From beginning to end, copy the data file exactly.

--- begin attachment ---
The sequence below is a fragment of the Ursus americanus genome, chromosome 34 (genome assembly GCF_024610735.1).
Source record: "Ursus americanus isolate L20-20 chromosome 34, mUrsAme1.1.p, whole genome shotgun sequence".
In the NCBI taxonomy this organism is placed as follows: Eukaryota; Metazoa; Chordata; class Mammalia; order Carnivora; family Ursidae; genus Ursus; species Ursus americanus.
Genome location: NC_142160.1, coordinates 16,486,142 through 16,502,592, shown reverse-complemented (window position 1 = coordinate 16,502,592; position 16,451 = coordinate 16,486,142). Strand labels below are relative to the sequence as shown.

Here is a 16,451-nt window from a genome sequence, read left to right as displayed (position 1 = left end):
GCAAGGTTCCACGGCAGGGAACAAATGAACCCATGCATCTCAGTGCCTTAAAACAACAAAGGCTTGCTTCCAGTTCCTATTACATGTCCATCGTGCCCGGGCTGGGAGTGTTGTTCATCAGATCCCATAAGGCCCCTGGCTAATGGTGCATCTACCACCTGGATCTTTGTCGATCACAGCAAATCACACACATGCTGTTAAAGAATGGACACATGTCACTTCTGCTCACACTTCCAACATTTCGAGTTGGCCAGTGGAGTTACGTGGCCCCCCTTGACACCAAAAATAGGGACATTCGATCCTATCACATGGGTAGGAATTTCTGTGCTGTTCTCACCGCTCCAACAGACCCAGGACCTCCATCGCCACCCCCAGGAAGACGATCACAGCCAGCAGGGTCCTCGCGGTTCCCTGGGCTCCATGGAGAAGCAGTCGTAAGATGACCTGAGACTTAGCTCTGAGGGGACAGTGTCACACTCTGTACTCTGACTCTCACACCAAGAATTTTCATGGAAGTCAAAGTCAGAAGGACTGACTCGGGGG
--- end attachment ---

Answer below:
The sequence below is a fragment of the Ursus americanus genome, chromosome 34 (genome assembly GCF_024610735.1).
Source record: "Ursus americanus isolate L20-20 chromosome 34, mUrsAme1.1.p, whole genome shotgun sequence".
In the NCBI taxonomy this organism is placed as follows: Eukaryota; Metazoa; Chordata; class Mammalia; order Carnivora; family Ursidae; genus Ursus; species Ursus americanus.
Genome location: NC_142160.1, coordinates 16,486,142 through 16,502,592, shown reverse-complemented (window position 1 = coordinate 16,502,592; position 16,451 = coordinate 16,486,142). Strand labels below are relative to the sequence as shown.

Here is a 16,451-nt window from a genome sequence, read left to right as displayed (position 1 = left end):
GCAAGGTTCCACGGCAGGGAACAAATGAACCCATGCATCTCAGTGCCTTAAAACAACAAAGGCTTGCTTCCAGTTCCTATTACATGTCCATCGTGCCCGGGCTGGGAGTGTTGTTCATCAGATCCCATAAGGCCCCTGGCTAATGGTGCATCTACCACCTGGATCTTTGTCGATCACAGCAAATCACACACATGCTGTTAAAGAATGGACACATGTCACTTCTGCTCACACTTCCAACATTTCGAGTTGGCCAGTGGAGTTACGTGGCCCCCCTTGACACCAAAAATAGGGACATTCGATCCTATCACATGGGTAGGAATTTCTGTGCTGTTCTCACCGCTCCAACAGACCCAGGACCTCCATCGCCACCCCCAGGAAGACGATCACAGCCAGCAGGGTCCTCGCGGTTCCCTGGGCTCCATGGAGAAGCAGTCGTAAGATGACCTGAGACTTAGCTCTGAGGGGACAGTGTCACACTCTGTACTCTGACTCTCACACCAAGAATTTTCATGGAAGTCAAAGTCAGAAGGACTGACTCGGGGG